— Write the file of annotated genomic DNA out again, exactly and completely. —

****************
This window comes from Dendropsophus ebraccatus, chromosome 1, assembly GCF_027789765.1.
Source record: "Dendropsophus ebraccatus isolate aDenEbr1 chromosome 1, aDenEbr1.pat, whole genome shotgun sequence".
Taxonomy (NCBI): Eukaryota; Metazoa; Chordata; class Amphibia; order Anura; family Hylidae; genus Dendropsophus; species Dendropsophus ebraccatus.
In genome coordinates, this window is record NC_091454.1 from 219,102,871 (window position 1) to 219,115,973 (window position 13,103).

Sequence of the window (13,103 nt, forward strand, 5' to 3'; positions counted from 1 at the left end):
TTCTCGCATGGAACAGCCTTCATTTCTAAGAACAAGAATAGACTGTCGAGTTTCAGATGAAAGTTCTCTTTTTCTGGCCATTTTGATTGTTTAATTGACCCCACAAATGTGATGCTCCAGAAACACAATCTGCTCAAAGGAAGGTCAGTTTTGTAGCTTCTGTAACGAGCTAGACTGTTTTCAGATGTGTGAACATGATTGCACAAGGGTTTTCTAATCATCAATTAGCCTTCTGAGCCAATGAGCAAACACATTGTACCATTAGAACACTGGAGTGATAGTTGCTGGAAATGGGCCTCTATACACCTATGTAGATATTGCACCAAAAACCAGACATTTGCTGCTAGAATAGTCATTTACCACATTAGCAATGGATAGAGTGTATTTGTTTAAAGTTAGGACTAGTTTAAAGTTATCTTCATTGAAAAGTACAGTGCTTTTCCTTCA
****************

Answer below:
This window comes from Dendropsophus ebraccatus, chromosome 1, assembly GCF_027789765.1.
Source record: "Dendropsophus ebraccatus isolate aDenEbr1 chromosome 1, aDenEbr1.pat, whole genome shotgun sequence".
Taxonomy (NCBI): Eukaryota; Metazoa; Chordata; class Amphibia; order Anura; family Hylidae; genus Dendropsophus; species Dendropsophus ebraccatus.
In genome coordinates, this window is record NC_091454.1 from 219,102,871 (window position 1) to 219,115,973 (window position 13,103).

Sequence of the window (13,103 nt, forward strand, 5' to 3'; positions counted from 1 at the left end):
TTCTCGCATGGAACAGCCTTCATTTCTAAGAACAAGAATAGACTGTCGAGTTTCAGATGAAAGTTCTCTTTTTCTGGCCATTTTGATTGTTTAATTGACCCCACAAATGTGATGCTCCAGAAACACAATCTGCTCAAAGGAAGGTCAGTTTTGTAGCTTCTGTAACGAGCTAGACTGTTTTCAGATGTGTGAACATGATTGCACAAGGGTTTTCTAATCATCAATTAGCCTTCTGAGCCAATGAGCAAACACATTGTACCATTAGAACACTGGAGTGATAGTTGCTGGAAATGGGCCTCTATACACCTATGTAGATATTGCACCAAAAACCAGACATTTGCTGCTAGAATAGTCATTTACCACATTAGCAATGGATAGAGTGTATTTGTTTAAAGTTAGGACTAGTTTAAAGTTATCTTCATTGAAAAGTACAGTGCTTTTCCTTCA